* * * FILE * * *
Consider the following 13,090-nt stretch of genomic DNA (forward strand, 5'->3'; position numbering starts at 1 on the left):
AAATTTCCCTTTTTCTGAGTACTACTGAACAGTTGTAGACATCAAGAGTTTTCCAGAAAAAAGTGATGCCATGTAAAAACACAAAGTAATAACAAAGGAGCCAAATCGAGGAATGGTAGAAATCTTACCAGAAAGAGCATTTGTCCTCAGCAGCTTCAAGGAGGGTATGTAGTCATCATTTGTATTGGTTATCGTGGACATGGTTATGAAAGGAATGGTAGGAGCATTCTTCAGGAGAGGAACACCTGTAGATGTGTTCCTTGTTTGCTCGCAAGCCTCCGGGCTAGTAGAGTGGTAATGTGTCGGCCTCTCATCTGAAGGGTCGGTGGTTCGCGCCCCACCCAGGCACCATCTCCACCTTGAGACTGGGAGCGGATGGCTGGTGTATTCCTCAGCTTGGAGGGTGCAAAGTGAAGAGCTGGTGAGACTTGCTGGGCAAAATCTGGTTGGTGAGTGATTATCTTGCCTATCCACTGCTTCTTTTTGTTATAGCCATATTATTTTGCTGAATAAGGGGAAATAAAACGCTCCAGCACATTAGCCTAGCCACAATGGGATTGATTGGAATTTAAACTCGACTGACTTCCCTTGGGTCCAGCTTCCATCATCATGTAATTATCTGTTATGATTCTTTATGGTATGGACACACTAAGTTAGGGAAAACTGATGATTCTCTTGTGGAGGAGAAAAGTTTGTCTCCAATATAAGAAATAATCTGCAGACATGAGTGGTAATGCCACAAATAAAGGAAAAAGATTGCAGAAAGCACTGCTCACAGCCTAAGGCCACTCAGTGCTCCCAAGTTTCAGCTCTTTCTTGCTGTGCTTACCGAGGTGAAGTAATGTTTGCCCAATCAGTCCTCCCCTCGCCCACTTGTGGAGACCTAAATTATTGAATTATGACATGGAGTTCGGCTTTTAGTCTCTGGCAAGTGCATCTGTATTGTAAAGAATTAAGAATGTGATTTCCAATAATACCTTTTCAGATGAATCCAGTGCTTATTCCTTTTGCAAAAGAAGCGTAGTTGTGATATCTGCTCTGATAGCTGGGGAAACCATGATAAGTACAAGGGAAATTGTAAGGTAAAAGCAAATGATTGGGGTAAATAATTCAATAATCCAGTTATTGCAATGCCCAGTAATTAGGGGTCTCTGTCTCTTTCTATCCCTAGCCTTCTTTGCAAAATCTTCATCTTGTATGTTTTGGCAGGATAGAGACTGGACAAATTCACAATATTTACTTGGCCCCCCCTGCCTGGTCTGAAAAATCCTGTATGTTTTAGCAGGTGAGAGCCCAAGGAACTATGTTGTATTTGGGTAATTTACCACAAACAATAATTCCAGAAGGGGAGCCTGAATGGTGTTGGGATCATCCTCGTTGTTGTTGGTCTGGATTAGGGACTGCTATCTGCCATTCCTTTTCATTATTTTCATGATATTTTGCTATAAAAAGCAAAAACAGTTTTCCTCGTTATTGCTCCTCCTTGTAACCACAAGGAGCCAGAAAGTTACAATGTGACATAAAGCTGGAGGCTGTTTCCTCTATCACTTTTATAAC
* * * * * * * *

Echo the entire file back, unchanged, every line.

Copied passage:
Consider the following 13,090-nt stretch of genomic DNA (forward strand, 5'->3'; position numbering starts at 1 on the left):
AAATTTCCCTTTTTCTGAGTACTACTGAACAGTTGTAGACATCAAGAGTTTTCCAGAAAAAAGTGATGCCATGTAAAAACACAAAGTAATAACAAAGGAGCCAAATCGAGGAATGGTAGAAATCTTACCAGAAAGAGCATTTGTCCTCAGCAGCTTCAAGGAGGGTATGTAGTCATCATTTGTATTGGTTATCGTGGACATGGTTATGAAAGGAATGGTAGGAGCATTCTTCAGGAGAGGAACACCTGTAGATGTGTTCCTTGTTTGCTCGCAAGCCTCCGGGCTAGTAGAGTGGTAATGTGTCGGCCTCTCATCTGAAGGGTCGGTGGTTCGCGCCCCACCCAGGCACCATCTCCACCTTGAGACTGGGAGCGGATGGCTGGTGTATTCCTCAGCTTGGAGGGTGCAAAGTGAAGAGCTGGTGAGACTTGCTGGGCAAAATCTGGTTGGTGAGTGATTATCTTGCCTATCCACTGCTTCTTTTTGTTATAGCCATATTATTTTGCTGAATAAGGGGAAATAAAACGCTCCAGCACATTAGCCTAGCCACAATGGGATTGATTGGAATTTAAACTCGACTGACTTCCCTTGGGTCCAGCTTCCATCATCATGTAATTATCTGTTATGATTCTTTATGGTATGGACACACTAAGTTAGGGAAAACTGATGATTCTCTTGTGGAGGAGAAAAGTTTGTCTCCAATATAAGAAATAATCTGCAGACATGAGTGGTAATGCCACAAATAAAGGAAAAAGATTGCAGAAAGCACTGCTCACAGCCTAAGGCCACTCAGTGCTCCCAAGTTTCAGCTCTTTCTTGCTGTGCTTACCGAGGTGAAGTAATGTTTGCCCAATCAGTCCTCCCCTCGCCCACTTGTGGAGACCTAAATTATTGAATTATGACATGGAGTTCGGCTTTTAGTCTCTGGCAAGTGCATCTGTATTGTAAAGAATTAAGAATGTGATTTCCAATAATACCTTTTCAGATGAATCCAGTGCTTATTCCTTTTGCAAAAGAAGCGTAGTTGTGATATCTGCTCTGATAGCTGGGGAAACCATGATAAGTACAAGGGAAATTGTAAGGTAAAAGCAAATGATTGGGGTAAATAATTCAATAATCCAGTTATTGCAATGCCCAGTAATTAGGGGTCTCTGTCTCTTTCTATCCCTAGCCTTCTTTGCAAAATCTTCATCTTGTATGTTTTGGCAGGATAGAGACTGGACAAATTCACAATATTTACTTGGCCCCCCCTGCCTGGTCTGAAAAATCCTGTATGTTTTAGCAGGTGAGAGCCCAAGGAACTATGTTGTATTTGGGTAATTTACCACAAACAATAATTCCAGAAGGGGAGCCTGAATGGTGTTGGGATCATCCTCGTTGTTGTTGGTCTGGATTAGGGACTGCTATCTGCCATTCCTTTTCATTATTTTCATGATATTTTGCTATAAAAAGCAAAAACAGTTTTCCTCGTTATTGCTCCTCCTTGTAACCACAAGGAGCCAGAAAGTTACAATGTGACATAAAGCTGGAGGCTGTTTCCTCTATCACTTTTATAAC